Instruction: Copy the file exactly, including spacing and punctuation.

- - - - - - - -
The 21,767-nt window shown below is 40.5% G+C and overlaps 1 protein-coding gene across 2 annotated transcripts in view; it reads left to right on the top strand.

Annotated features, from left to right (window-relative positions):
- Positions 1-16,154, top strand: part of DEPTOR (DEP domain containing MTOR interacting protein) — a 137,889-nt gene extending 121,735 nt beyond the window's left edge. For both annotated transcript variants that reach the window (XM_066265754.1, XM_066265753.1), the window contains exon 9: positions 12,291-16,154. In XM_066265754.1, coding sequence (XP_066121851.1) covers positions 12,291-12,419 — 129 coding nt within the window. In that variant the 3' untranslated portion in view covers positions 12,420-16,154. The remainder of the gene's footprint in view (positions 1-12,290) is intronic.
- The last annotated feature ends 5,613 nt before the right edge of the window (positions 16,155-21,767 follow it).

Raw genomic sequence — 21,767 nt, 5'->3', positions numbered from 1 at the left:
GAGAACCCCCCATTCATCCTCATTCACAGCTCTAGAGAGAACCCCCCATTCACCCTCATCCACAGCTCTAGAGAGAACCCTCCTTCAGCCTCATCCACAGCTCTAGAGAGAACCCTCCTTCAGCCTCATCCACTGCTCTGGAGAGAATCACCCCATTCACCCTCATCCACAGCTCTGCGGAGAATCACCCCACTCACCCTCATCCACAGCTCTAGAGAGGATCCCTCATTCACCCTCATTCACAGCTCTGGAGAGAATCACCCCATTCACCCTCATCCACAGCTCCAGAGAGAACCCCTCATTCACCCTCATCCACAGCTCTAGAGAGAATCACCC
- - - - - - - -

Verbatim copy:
The 21,767-nt window shown below is 40.5% G+C and overlaps 1 protein-coding gene across 2 annotated transcripts in view; it reads left to right on the top strand.

Annotated features, from left to right (window-relative positions):
- Positions 1-16,154, top strand: part of DEPTOR (DEP domain containing MTOR interacting protein) — a 137,889-nt gene extending 121,735 nt beyond the window's left edge. For both annotated transcript variants that reach the window (XM_066265754.1, XM_066265753.1), the window contains exon 9: positions 12,291-16,154. In XM_066265754.1, coding sequence (XP_066121851.1) covers positions 12,291-12,419 — 129 coding nt within the window. In that variant the 3' untranslated portion in view covers positions 12,420-16,154. The remainder of the gene's footprint in view (positions 1-12,290) is intronic.
- The last annotated feature ends 5,613 nt before the right edge of the window (positions 16,155-21,767 follow it).

Raw genomic sequence — 21,767 nt, 5'->3', positions numbered from 1 at the left:
GAGAACCCCCCATTCATCCTCATTCACAGCTCTAGAGAGAACCCCCCATTCACCCTCATCCACAGCTCTAGAGAGAACCCTCCTTCAGCCTCATCCACAGCTCTAGAGAGAACCCTCCTTCAGCCTCATCCACTGCTCTGGAGAGAATCACCCCATTCACCCTCATCCACAGCTCTGCGGAGAATCACCCCACTCACCCTCATCCACAGCTCTAGAGAGGATCCCTCATTCACCCTCATTCACAGCTCTGGAGAGAATCACCCCATTCACCCTCATCCACAGCTCCAGAGAGAACCCCTCATTCACCCTCATCCACAGCTCTAGAGAGAATCACCC